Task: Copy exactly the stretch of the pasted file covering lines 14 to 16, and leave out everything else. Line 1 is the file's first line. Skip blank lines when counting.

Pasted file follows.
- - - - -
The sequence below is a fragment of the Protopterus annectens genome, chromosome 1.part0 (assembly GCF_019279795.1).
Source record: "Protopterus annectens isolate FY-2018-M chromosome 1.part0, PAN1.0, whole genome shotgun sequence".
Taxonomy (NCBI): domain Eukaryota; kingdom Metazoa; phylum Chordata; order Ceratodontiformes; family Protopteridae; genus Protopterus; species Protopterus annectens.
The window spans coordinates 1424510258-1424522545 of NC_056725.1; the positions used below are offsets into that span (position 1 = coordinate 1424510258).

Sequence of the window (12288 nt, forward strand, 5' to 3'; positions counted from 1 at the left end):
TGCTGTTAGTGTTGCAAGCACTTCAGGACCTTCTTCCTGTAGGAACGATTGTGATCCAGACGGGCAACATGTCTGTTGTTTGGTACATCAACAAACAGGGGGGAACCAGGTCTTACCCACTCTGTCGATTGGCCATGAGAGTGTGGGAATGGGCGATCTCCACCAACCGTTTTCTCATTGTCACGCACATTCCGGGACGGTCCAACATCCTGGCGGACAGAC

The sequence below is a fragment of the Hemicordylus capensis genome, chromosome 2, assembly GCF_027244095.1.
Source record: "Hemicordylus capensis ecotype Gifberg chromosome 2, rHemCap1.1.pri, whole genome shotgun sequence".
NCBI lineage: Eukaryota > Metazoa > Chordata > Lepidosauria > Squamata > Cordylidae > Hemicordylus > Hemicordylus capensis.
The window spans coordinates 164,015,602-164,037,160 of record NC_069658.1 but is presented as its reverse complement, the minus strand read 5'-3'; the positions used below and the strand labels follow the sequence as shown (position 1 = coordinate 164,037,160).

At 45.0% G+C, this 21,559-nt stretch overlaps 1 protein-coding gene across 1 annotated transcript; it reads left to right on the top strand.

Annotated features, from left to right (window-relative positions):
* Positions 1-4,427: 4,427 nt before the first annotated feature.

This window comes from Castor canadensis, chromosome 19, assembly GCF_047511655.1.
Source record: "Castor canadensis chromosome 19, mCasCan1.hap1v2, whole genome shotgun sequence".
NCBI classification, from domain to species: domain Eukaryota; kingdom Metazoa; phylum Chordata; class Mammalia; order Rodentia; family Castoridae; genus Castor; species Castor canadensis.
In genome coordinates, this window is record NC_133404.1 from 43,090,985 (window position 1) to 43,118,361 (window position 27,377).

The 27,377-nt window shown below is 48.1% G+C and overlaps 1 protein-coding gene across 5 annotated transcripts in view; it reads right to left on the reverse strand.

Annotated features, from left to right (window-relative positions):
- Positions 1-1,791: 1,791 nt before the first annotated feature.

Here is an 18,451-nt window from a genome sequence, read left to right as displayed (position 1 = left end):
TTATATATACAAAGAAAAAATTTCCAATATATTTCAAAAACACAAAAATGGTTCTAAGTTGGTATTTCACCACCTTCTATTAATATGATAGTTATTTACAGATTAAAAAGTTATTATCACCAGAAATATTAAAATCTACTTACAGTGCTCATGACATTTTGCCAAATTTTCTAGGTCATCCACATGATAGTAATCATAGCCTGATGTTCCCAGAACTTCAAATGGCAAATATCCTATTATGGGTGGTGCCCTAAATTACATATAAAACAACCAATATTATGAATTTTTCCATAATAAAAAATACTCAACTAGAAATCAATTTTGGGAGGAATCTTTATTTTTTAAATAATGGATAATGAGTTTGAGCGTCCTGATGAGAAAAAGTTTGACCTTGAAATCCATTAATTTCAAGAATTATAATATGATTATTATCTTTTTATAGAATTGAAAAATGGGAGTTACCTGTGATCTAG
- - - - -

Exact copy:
This window comes from Castor canadensis, chromosome 19, assembly GCF_047511655.1.
Source record: "Castor canadensis chromosome 19, mCasCan1.hap1v2, whole genome shotgun sequence".
NCBI classification, from domain to species: domain Eukaryota; kingdom Metazoa; phylum Chordata; class Mammalia; order Rodentia; family Castoridae; genus Castor; species Castor canadensis.